A soldier who refused to go to the war in Ukraine has been sentenced to two years and three months in a penal settlement. Earlier, the man told his story to Astra news outlet.

Rezuan Bostanov, a Karachay-Cherkessia [Russia’s constituent republic] resident, has been fined 100,000 rubles ($1,000) for evading military service. In the spring of 2023, while at an enlistment office, the prospective draftee refused to sign for two draft notices.

An explosion near a military commissariat in Saint Petersburg was caught on a CCTV camera on the morning of Sept. 5. Based on what is known so far, an improvised explosive device with 100-150 grams of gunpowder exploded in a ventilation shaft leading to a bomb shelter. No one was hurt in the explosion.

In Yekaterinburg, a 20-year-old student of the Pedagogical University was arrested on suspicion of preparing to set fire to a railroad relay cabinet. His car was pulled over by traffic police. In his car, police found a gas pipe wrench, a bottle with an unknown liquid and matches, while his phone contained text logs indicating that the student was offered money to commit arson.

The Federal Security Service (FSB) reported the arrest of a Krasnodar region resident suspected of high treason. According to the agency, the man allegedly contacted a recruiter of the Ukrainian intelligence services, expressing a desire to join the Armed Forces of Ukraine. The suspect was detained at a railway station while allegedly trying to leave the country.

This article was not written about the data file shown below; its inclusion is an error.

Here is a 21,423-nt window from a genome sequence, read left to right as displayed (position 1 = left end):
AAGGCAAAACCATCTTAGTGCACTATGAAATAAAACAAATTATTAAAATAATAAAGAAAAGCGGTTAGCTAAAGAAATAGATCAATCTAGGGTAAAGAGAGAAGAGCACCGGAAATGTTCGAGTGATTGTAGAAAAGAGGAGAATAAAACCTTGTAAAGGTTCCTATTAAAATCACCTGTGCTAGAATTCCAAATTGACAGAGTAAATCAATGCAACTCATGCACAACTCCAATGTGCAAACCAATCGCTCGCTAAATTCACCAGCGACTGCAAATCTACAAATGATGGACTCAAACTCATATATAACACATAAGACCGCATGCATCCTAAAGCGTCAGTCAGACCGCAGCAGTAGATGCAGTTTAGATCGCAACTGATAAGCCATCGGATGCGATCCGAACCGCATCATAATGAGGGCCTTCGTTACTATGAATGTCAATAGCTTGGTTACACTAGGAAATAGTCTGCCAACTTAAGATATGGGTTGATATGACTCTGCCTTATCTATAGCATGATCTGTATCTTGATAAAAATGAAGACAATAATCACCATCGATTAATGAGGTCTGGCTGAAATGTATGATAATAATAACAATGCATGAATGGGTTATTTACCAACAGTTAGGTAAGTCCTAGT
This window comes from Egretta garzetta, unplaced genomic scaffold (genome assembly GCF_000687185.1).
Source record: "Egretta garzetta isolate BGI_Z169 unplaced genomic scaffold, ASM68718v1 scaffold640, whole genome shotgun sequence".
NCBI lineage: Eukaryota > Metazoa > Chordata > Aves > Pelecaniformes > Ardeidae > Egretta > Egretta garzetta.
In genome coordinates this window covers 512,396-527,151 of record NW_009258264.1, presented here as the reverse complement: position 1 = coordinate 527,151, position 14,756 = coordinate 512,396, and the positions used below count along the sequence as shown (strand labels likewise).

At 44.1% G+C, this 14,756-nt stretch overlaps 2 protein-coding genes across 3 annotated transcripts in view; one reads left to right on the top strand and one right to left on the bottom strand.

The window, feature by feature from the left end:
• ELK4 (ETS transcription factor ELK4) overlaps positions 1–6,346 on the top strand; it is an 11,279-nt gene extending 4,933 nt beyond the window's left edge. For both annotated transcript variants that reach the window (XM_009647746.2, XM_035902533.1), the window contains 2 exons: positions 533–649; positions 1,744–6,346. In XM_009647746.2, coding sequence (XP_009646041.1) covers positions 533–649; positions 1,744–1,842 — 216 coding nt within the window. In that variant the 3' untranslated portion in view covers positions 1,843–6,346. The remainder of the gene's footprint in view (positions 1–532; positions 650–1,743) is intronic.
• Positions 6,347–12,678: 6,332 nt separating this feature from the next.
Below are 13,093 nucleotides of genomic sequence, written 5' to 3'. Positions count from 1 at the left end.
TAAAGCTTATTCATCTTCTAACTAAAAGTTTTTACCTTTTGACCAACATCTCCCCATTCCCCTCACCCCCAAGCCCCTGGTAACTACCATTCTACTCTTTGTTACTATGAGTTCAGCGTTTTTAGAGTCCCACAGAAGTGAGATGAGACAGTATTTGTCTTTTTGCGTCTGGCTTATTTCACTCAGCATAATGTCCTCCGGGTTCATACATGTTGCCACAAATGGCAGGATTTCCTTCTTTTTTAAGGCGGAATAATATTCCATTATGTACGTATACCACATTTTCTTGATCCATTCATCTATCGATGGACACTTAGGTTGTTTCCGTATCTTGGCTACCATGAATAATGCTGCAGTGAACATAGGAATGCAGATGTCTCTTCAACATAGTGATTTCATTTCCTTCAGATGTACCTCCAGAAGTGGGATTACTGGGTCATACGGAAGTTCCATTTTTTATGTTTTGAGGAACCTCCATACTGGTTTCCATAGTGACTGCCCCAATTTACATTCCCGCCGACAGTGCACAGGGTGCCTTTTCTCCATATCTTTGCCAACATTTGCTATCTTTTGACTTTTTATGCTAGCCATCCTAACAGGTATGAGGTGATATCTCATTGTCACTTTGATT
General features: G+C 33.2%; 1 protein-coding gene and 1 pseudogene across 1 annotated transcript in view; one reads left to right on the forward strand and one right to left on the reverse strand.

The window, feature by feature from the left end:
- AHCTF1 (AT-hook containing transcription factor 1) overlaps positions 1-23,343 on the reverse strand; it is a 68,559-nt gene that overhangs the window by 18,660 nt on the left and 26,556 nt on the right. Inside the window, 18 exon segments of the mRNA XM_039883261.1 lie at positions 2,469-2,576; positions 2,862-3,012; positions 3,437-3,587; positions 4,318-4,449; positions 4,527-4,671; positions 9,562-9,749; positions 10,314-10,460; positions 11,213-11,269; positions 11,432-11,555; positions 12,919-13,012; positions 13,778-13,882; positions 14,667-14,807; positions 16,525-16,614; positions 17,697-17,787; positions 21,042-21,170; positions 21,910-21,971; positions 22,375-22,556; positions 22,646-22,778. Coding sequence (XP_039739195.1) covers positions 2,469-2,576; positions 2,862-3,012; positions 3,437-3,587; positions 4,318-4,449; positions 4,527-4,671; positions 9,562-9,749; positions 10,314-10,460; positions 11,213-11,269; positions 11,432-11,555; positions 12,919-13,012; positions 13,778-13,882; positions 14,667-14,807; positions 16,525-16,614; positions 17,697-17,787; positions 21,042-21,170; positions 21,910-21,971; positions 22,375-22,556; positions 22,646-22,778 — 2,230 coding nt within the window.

The Reutov Garrison Military Court began hearing a criminal case against Radik Aisin, a lieutenant of the Airborne Forces. According to investigators, on the night of Feb. 16, Aisin, who was on duty, consumed alcohol, seized an assault rifle and, threatening the store assistant, demanded a beer. Subsequently, the officer was discharged from service, and military investigators filed charges against him for hooliganism, illegal possession of firearms and weapon theft while using his official position.


Families of individuals who take part in the war in Ukraine are now exempt from penalties related to utility fees and capital repairs in Chuvashia [Russia’s constituent republic]. Previously, such benefits were only extended to the families of mobilized soldiers. In Saint Petersburg, war veterans and their family members will now be able to visit the Hermitage and other museums for free.


On Sept. 1, while speaking at the ceremony celebrating the start of a new school year, an Akhmat volunteer unit commander expressed his desire to become a patron for a school in Saint Petersburg. In a separate gesture of support, Andrey Gurulyov, a State Duma Member from the Zabaykalsky region, gifted schoolchildren a model of an AK-74 assault rifle in order to enhance their understanding of fundamental principles of security and homeland defense throughout their educational journey.